How can I tell if my baby is stressed or in pain during diapering? What cues or signs will my baby give me?
It’s important for all parents and caregivers to learn the difference between stress and pain in your baby, and for some babies, this stress may come during diapering time. Your baby may be stressed if they grow pale or turn red-faced, grimace, grow restless and wave their arms or kick their legs or go stiff. Your baby may also look away rather than make eye contact during this time. Babies experiencing pain typically pierce the air with a strong cry, have faster breathing or a faster heart rate, and may try to push away from you or arch their backs as if trying to withdraw from a painful situation.
Use a diaper change as a chance to be present in the moment and try to find the source of your baby’s stress or pain. Inspect the skin for signs of diaper rash or other irritation and explore whether an ill-fitting diaper may be causing your little one discomfort. To protect your baby’s sensitive skin, use infant skin wipes with an appropriate pH balance for a baby’s best skin, as well as a barrier cream to prevent rash. Baby’s diaper should fit snuggly but not so tight it pinches their skin, folding up from between the legs to rest right below the belly bottom, and the tabs should close easily.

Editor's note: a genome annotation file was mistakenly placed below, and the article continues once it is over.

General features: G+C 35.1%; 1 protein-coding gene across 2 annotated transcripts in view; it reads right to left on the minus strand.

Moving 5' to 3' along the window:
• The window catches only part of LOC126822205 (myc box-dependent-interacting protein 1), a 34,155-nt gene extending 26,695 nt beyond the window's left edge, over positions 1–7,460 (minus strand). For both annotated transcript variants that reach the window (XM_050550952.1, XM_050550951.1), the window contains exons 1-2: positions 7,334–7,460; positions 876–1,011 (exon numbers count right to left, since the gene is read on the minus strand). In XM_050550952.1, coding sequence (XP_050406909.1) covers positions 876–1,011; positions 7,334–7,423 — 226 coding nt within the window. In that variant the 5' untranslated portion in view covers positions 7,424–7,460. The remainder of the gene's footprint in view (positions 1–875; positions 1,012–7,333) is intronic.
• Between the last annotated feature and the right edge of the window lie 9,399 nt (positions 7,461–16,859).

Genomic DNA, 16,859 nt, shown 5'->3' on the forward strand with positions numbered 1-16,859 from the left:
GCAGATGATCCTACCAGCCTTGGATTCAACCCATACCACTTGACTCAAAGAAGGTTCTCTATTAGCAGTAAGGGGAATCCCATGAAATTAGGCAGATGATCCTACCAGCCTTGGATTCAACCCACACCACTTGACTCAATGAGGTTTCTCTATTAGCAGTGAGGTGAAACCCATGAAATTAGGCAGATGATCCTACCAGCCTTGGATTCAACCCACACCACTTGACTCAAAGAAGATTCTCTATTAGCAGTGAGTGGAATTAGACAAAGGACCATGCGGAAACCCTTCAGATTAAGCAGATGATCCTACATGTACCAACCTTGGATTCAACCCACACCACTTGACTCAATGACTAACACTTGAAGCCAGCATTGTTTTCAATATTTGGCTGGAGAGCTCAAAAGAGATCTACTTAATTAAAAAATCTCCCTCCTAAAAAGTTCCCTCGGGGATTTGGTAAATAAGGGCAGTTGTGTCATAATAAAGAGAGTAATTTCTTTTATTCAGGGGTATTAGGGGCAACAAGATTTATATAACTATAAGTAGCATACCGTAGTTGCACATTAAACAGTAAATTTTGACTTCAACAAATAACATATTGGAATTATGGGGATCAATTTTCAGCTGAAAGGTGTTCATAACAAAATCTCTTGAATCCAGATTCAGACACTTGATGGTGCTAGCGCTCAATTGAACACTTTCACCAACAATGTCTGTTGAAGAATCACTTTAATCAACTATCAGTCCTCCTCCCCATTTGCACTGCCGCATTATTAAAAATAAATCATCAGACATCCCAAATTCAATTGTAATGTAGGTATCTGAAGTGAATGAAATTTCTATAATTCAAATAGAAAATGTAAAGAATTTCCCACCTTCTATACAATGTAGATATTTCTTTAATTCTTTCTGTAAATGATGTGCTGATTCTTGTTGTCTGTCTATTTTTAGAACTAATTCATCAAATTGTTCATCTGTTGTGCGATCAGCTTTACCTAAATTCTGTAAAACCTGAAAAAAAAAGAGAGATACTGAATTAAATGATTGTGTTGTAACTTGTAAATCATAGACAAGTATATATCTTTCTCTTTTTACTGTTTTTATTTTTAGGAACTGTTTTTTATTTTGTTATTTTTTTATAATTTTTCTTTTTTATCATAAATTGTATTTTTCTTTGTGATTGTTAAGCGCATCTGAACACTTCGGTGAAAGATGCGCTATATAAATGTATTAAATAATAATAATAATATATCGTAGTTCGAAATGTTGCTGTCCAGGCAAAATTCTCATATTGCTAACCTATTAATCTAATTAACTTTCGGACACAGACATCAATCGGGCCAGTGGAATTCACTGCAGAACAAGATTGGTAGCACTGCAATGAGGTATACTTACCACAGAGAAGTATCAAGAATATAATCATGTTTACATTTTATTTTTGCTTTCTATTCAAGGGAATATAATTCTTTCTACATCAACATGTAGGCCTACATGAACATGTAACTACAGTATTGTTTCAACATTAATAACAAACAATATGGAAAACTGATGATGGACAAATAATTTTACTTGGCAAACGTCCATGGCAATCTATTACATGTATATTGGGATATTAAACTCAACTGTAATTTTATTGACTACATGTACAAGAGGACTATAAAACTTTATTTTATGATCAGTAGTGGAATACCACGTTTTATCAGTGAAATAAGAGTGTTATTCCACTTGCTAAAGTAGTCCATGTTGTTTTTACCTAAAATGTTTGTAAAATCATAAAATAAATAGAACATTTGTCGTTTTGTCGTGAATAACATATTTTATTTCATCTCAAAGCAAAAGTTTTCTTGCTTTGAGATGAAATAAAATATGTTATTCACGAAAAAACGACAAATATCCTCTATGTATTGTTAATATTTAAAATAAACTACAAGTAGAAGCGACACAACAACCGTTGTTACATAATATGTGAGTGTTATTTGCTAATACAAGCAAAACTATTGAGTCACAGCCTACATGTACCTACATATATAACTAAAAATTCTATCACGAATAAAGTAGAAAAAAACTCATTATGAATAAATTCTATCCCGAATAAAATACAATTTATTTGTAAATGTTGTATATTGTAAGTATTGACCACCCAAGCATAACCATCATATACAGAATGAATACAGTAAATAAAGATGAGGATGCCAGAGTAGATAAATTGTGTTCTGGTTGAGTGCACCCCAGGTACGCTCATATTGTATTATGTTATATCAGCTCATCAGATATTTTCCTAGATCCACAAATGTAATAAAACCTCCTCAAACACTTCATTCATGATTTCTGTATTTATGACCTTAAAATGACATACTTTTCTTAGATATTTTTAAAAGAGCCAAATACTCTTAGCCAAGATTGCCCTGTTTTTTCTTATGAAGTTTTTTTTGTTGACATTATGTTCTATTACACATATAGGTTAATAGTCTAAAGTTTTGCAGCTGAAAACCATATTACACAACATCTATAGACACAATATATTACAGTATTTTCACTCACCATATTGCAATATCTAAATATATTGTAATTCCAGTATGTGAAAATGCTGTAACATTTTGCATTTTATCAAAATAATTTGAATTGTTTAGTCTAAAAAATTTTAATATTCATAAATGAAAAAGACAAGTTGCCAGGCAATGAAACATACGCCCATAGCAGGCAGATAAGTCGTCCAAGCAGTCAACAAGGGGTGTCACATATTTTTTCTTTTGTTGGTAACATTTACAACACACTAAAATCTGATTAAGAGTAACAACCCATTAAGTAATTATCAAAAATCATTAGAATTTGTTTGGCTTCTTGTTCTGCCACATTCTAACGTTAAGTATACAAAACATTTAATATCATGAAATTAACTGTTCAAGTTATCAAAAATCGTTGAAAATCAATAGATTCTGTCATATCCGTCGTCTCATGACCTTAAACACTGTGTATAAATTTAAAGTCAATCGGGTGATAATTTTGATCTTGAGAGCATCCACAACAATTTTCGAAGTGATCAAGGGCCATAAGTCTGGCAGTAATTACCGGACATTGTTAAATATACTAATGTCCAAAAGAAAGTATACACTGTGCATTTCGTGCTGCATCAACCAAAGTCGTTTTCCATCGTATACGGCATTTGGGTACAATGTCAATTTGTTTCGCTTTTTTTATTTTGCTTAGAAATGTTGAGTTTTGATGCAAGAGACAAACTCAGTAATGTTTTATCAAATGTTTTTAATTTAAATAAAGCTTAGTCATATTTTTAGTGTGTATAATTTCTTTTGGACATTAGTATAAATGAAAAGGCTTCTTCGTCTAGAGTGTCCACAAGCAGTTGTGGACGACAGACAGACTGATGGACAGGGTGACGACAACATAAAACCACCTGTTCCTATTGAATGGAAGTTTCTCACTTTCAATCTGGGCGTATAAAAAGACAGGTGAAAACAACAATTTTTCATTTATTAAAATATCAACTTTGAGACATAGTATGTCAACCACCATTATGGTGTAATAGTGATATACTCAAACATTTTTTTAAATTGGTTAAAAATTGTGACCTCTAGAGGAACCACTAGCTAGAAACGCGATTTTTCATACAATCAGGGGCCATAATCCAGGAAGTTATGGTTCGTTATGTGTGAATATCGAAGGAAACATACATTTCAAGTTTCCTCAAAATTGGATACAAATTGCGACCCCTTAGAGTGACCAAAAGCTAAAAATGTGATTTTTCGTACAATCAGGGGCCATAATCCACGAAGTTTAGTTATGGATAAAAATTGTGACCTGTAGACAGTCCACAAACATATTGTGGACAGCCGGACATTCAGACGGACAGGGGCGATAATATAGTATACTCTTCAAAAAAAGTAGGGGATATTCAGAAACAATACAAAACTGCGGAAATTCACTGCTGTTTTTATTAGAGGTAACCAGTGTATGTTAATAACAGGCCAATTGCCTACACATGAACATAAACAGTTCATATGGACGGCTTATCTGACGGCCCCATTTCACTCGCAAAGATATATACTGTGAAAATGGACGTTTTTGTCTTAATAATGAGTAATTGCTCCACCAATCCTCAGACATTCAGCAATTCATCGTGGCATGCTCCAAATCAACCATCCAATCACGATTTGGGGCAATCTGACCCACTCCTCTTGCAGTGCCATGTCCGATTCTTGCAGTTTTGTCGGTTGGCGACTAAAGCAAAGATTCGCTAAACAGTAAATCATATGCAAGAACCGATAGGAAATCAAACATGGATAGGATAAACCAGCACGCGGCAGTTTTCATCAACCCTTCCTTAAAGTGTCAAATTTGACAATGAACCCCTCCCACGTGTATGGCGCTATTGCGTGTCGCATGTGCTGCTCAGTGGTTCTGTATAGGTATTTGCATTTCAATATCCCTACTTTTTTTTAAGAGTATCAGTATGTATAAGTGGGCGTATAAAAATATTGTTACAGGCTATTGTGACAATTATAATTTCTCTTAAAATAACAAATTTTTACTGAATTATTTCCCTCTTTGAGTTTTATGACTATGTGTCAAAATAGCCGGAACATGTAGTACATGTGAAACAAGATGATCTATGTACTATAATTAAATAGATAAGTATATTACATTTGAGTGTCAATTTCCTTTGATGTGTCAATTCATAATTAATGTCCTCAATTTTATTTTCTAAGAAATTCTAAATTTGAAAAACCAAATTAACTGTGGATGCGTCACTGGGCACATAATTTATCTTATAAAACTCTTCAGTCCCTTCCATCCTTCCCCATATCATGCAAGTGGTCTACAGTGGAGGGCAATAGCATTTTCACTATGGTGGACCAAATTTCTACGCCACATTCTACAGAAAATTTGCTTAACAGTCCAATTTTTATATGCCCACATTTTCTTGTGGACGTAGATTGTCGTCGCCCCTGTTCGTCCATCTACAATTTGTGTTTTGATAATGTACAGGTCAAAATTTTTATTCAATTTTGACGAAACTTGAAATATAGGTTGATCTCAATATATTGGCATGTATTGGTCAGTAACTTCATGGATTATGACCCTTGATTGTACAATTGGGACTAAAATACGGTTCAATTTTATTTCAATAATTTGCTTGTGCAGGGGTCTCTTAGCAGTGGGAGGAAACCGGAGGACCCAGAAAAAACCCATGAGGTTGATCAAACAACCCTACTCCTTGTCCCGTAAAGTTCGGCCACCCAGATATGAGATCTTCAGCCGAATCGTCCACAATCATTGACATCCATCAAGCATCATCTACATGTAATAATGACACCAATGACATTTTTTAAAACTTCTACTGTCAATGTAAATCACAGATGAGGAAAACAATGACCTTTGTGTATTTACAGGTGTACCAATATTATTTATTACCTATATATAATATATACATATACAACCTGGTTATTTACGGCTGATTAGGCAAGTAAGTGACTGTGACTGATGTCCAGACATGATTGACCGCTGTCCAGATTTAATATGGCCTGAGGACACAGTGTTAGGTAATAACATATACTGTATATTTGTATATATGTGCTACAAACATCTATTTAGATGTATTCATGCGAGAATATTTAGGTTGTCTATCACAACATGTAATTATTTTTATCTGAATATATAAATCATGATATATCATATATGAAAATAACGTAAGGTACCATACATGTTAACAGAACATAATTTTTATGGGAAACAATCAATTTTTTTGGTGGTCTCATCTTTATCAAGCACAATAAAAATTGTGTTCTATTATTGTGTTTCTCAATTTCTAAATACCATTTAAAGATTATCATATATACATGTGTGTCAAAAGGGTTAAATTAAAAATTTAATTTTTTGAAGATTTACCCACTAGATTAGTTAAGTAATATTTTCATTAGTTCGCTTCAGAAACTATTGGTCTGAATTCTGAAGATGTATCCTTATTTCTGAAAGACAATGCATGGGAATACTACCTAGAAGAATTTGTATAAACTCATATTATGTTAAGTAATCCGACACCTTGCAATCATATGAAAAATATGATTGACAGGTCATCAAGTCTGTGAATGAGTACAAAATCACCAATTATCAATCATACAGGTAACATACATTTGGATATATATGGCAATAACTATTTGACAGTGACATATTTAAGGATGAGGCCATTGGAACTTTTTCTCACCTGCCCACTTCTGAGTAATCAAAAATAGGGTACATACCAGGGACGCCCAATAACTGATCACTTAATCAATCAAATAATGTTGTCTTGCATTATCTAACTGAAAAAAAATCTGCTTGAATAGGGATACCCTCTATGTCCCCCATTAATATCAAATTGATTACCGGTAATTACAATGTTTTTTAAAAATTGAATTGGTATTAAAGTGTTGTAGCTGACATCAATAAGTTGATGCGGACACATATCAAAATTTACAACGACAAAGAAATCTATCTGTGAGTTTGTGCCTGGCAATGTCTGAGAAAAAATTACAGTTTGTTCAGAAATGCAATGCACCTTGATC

Help your baby in times of stress by providing your fingers or a toy to grasp. Move slowly and draw your baby’s arms and legs into their body as you physically swaddle them with your arms to your body. Provide extra support during diapering by “nesting” baby within rolled up blankets and let baby suck on their own fingers your clean fingers or a toy. Babies find sucking relaxing, and this natural reflex helps them manage their emotions, focus and feel comfortable and secure. If you’re nursing, consider breastfeeding your baby as a comfort following a stressful diapering time.